Irish-Swiss photographer Valérie Anex captures the stillness – and not slightly creepy beauty – of never-inhabited houses. They were built all over Ireland during the speculative craze leading up to the crash of 2008. What a weird and sad waste, but also something that is hard to look away from.
Is it just us or does a diagram of the human brain look like a map of a suburban neighbourhood, replete with winding cul-de-sacs? Perhaps, after a full year on the topic at hand, we simply need a vacation? Not speculative, of course, is the general relationship between where a person is and how they feel. Two items from Australia and one from Ireland indicate that depression is not just an economic term.
Sick suburbs theage.com.au
What price a home? theage.com.au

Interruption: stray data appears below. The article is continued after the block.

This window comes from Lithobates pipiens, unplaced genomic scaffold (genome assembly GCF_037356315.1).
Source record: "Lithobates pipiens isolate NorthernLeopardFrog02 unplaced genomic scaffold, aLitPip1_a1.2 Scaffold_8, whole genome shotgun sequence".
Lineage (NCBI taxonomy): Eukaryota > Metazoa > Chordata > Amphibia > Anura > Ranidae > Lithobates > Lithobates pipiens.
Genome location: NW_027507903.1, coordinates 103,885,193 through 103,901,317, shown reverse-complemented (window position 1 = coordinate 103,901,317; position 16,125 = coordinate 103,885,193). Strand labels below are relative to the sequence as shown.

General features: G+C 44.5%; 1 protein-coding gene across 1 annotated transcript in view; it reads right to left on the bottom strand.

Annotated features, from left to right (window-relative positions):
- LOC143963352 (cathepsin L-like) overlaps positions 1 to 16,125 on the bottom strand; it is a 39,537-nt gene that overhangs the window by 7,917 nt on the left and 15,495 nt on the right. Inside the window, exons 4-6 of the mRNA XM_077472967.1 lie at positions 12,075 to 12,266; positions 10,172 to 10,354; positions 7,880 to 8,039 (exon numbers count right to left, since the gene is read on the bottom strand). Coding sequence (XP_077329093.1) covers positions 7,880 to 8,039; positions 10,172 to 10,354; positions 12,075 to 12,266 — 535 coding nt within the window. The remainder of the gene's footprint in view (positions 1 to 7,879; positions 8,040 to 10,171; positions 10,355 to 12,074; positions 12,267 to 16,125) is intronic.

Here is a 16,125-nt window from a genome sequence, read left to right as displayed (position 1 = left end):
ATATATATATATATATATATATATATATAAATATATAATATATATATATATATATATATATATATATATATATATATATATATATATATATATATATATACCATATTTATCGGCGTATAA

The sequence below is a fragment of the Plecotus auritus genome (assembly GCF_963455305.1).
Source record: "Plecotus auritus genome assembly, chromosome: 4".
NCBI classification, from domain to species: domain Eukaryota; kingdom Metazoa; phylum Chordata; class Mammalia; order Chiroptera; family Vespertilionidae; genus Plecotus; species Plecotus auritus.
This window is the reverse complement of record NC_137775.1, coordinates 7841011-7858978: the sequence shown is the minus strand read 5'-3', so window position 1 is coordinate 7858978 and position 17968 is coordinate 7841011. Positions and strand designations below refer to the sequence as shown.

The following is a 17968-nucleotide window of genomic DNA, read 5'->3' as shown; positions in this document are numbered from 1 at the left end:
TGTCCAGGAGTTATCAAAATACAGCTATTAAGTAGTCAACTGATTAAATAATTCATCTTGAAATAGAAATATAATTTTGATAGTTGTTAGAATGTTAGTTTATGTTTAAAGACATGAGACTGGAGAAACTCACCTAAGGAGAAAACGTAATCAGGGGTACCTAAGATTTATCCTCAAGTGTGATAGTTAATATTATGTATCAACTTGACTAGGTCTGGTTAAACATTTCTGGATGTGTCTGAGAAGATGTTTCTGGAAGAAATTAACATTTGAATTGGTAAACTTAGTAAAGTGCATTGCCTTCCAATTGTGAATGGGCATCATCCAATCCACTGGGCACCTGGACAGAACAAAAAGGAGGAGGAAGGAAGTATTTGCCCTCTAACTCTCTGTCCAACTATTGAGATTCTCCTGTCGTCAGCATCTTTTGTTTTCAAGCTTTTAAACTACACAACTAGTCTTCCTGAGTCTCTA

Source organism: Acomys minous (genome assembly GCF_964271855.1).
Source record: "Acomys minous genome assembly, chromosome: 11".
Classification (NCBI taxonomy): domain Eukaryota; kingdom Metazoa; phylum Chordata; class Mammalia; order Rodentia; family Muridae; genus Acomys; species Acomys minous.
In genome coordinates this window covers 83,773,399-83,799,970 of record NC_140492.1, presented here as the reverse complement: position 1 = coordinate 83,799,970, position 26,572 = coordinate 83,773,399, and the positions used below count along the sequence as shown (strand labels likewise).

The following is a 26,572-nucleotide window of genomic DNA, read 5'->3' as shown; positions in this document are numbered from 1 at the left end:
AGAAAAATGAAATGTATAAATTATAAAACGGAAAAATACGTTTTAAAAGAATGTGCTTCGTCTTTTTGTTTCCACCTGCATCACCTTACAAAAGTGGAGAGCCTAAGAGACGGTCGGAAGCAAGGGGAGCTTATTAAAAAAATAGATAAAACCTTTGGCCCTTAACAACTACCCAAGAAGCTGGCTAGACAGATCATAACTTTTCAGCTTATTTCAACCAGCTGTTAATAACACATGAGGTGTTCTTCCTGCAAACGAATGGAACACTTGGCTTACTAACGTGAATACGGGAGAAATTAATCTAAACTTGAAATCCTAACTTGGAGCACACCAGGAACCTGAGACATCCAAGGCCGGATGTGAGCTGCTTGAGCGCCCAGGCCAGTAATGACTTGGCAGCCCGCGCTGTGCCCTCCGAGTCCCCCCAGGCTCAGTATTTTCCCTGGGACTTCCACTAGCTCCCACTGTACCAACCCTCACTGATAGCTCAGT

Ireland’s 2008 economic blow out, complete with real estate bubble and a major banking rescue at public expense was troubling indeed. They were the first European Union country to fall into the Great Recession and have struggled since. The days of the Celtic Tiger may never return since they were based on the greed and sleaze of an out-of-control financial sector combined with the wilful lunacy of a vast real-estate bubble. One of our interns travelled to the Republic of Ireland in the late 1980s and recalls that early in the boom years there was visible progress in the nation’s standard of living and that working people were benefitting from an optimistic economic picture. Now, with Ireland’s history of poverty bred by colonialism and conflict you’d have thought they’d be a little more careful in regard to who gets to do a number on who.
It was with interest, therefore, that we came across this book available online in .pdf format: Suburban Affiliations: Social Relations in the Greater Dublin Area. It remains curious that Ireland chose the cars/suburban sprawl model of economic development, leveraging every last penny on a risky orgy of overbuilding. Perhaps some clue to the madness will be found here…